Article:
More than 9,200 participants volunteer for Buckinghamshire research

New figures show more than 9,200 participants volunteered for health research studies supported by the National Institute for Health and Care Research (NIHR) Clinical Research Network in Buckinghamshire last year.

More than 9,200 participants volunteer for Buckinghamshire research

A total 8,876 participants took part in 67 studies at Buckinghamshire Healthcare NHS Trust in the 12 months from April 2022.

A further 80 people took part in 5 studies at Oxford Health NHS Foundation Trust sites in Buckinghamshire, which provides physical, mental health and social care.

And 323 participants also took part in 35 studies in the community and mental health care, including trialling possible treatments for COVID-19.

The studies were supported by the NIHR Clinical Research Network, which helps researchers make studies happen in the NHS, public health and social care. In England, almost one million people, 952,789, took part in NIHR-supported research in 2022/23.

As well as patients being offered the opportunity to participate, healthy people can also take part so results can be compared to those with a medical condition.

Among the studies participants volunteered for in the 12 month period were:

  • Investigating genetic factors that cause heart disease, strokes and other major medical conditions in the South Asian community. 
  • How best to investigate if a patient with a severe headache has had a brain haemorrhage (a bleed in or around the brain)
  • Testing body functions in people with a mental health condition, compared to those without a mental health diagnosis
  • Testing for spinal muscular atrophy in babies, a rare genetic disease which causes deterioration of the muscle and can be fatal if untreated

Paul (left) with wife Wendy (right)

Paul New was invited to take part in a study at High Wycombe’s Wycombe Hospital, managed by Buckinghamshire Healthcare NHS Trust, which aims to reduce the risk of recurrent strokes.

Paul, 69, has been taking part in the CONVINCE study since suffering a stroke in 2018. The study compares taking anti-inflammatory medication colchicine, which blocks proteins in the blood that aid inflammation, to standard care.

Paul, a retired sales executive for an office supplies company from Maidenhead, Berkshire said:

“On the morning of the stroke, I felt awful, absolutely drained. I drove to an appointment with a customer and when I got there, I just couldn’t get my words out. I was so confused and couldn’t think straight.

“I went home and it was a good thing that my daughter Jo was in. She called my son John and he called 999. It was at Wycombe Hospital that they said I’d had quite a big stroke.

“When I was first recovering from the stroke, I felt very slow. I had always been very active and suddenly I couldn’t keep up with conversations with my friends. Now, a few years on, I feel like I’m back to my old self again. The only thing I have trouble with is my handwriting.”

The grandfather-of-one, who took colchicine, said:

“I’m more than happy to take the extra medication and if it benefits anyone else, that has to be a good thing. The whole thing has been like clockwork, I couldn’t speak highly enough of the trial team.”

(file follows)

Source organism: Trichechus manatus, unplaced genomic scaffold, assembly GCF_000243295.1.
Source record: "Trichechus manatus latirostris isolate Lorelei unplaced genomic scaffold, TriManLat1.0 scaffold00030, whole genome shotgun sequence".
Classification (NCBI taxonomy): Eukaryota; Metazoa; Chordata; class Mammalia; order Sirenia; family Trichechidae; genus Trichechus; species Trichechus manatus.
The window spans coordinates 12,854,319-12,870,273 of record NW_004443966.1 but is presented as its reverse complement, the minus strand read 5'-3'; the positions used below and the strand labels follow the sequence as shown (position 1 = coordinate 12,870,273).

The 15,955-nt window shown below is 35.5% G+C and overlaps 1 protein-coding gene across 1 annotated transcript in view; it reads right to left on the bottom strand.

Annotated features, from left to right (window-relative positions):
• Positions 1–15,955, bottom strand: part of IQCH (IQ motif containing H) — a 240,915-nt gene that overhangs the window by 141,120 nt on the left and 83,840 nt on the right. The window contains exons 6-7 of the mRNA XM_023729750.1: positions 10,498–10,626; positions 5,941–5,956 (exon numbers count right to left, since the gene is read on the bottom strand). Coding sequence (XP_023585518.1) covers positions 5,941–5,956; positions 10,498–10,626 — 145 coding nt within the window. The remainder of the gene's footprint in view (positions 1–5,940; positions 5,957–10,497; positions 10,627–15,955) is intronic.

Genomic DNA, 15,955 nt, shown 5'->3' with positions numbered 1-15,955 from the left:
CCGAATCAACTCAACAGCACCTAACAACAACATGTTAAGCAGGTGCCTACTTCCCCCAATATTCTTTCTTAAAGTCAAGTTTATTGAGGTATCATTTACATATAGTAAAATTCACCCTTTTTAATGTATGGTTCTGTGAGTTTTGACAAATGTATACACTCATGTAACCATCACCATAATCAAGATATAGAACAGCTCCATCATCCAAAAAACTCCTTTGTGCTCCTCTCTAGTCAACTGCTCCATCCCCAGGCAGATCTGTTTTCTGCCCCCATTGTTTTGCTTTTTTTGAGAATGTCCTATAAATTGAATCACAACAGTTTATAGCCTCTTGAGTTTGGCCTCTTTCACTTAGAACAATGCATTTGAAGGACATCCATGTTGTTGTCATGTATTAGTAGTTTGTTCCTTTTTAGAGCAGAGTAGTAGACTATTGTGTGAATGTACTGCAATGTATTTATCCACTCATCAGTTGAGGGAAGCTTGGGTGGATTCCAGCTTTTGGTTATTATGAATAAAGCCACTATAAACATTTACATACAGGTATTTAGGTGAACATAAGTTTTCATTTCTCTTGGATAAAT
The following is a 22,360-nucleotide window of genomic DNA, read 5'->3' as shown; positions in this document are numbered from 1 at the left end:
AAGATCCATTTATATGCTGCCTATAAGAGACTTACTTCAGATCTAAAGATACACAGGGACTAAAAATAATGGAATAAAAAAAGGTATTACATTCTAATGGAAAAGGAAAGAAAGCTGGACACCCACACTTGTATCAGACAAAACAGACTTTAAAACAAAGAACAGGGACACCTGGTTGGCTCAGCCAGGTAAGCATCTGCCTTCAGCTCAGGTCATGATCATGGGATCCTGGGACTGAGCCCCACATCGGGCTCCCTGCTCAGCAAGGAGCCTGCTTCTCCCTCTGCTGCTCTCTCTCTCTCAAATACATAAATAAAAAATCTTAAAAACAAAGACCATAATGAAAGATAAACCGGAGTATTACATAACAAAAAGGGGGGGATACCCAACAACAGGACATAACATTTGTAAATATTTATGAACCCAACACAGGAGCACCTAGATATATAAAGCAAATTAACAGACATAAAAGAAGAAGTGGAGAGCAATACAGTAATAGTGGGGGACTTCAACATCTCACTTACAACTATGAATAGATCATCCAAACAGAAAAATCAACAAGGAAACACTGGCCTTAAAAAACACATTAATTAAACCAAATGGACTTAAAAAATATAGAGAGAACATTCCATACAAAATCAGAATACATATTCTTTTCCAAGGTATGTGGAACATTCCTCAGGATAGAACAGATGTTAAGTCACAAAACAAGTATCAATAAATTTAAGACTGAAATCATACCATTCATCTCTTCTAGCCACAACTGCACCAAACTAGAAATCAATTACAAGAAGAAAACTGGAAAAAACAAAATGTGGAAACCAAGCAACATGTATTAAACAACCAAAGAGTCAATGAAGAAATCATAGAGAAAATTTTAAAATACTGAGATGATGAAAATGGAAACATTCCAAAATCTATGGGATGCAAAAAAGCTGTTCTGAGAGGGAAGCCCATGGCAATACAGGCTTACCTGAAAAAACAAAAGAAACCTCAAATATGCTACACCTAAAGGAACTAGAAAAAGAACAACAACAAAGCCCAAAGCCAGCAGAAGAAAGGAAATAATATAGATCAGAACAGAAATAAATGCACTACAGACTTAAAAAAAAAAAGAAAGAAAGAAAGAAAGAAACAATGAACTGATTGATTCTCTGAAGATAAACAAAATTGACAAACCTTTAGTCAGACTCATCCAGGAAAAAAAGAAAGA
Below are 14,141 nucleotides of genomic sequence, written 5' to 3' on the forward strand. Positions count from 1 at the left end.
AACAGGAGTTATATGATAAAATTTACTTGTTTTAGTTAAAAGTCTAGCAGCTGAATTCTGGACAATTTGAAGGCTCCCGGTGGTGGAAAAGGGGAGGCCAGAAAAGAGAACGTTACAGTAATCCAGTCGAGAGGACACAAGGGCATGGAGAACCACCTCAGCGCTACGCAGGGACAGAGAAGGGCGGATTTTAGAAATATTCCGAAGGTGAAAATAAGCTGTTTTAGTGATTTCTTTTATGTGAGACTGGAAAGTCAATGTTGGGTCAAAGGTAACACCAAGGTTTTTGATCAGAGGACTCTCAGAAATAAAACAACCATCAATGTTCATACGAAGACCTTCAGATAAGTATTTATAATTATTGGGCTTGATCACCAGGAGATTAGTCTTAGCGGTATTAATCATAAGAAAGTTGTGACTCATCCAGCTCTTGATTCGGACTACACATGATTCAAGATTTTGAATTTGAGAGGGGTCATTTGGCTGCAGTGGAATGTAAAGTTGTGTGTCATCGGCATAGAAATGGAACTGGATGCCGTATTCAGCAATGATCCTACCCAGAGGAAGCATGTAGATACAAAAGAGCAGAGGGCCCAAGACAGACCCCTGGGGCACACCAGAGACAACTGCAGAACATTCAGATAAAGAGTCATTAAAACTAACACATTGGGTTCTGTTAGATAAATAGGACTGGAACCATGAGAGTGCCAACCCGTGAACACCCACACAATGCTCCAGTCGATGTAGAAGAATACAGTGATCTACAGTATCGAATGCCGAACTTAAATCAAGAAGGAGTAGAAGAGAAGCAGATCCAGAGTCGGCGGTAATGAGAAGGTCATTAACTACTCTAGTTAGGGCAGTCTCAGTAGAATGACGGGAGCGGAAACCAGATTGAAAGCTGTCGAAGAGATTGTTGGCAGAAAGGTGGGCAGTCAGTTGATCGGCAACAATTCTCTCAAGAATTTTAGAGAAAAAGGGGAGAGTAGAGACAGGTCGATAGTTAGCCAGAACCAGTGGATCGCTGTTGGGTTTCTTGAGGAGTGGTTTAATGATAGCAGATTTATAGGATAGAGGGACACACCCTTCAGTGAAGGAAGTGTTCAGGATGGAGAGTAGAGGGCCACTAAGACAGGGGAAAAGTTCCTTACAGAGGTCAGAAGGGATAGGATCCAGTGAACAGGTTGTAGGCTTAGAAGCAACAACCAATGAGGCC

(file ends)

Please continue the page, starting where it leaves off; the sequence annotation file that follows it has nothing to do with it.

The CONVINCE trial is an international trial in which the UK has been the highest recruiting country, providing half of the overall number of participants.

Nicola Bowers, Head of Research at Buckinghamshire Healthcare NHS Trust, said:

“I am extremely proud to be part of such a successful, motivated, driven and dynamic research and innovation team at Buckinghamshire Healthcare NHS Trust.

“The key to successfully recruiting patients into clinical trials and retaining them is to offer a variety of research opportunities across all divisions. These need to be facilitated by informative and competent healthcare professionals. 

“Research, innovation and evidence-based practice should be embedded into all aspects of care for every patient. We need to continue to strive for cohesive, collaborative, strategic working with all stakeholders in order to streamline the process of setting up research opportunities nationally, making healthcare and clinical trial opportunities more equitable.

“As an integrated provider of acute hospital and community services, we are enthusiastic about sharing best practice and the success of our patient recruitment. We want to continue to work with and learn from other trusts and colleagues across the research network to increase and support equitable research activity at a national level.”

Bill Wells, Head of Research and Development at Oxford Health NHS Foundation Trust said:

“Oxford Health NHS Foundation Trust continues to provide mental health research opportunities for patients and the public in Buckinghamshire. This is predominately linked to the Whiteleaf Centre in Aylesbury, however, as a trust we continue to look for other opportunities and locations to deliver research within the county.”

Participating in health research helps develop new treatments, improve the NHS, public health and social care and save lives.

The NHS, public health and social care supports research by giving patients opportunities to take part in trials. Healthy people can also take part so results can be compared to those with a medical condition.

Patients are also encouraged to ask their doctor or health professional about research opportunities and search for and sign up to be contacted about trials at 

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Published: 27 June 2023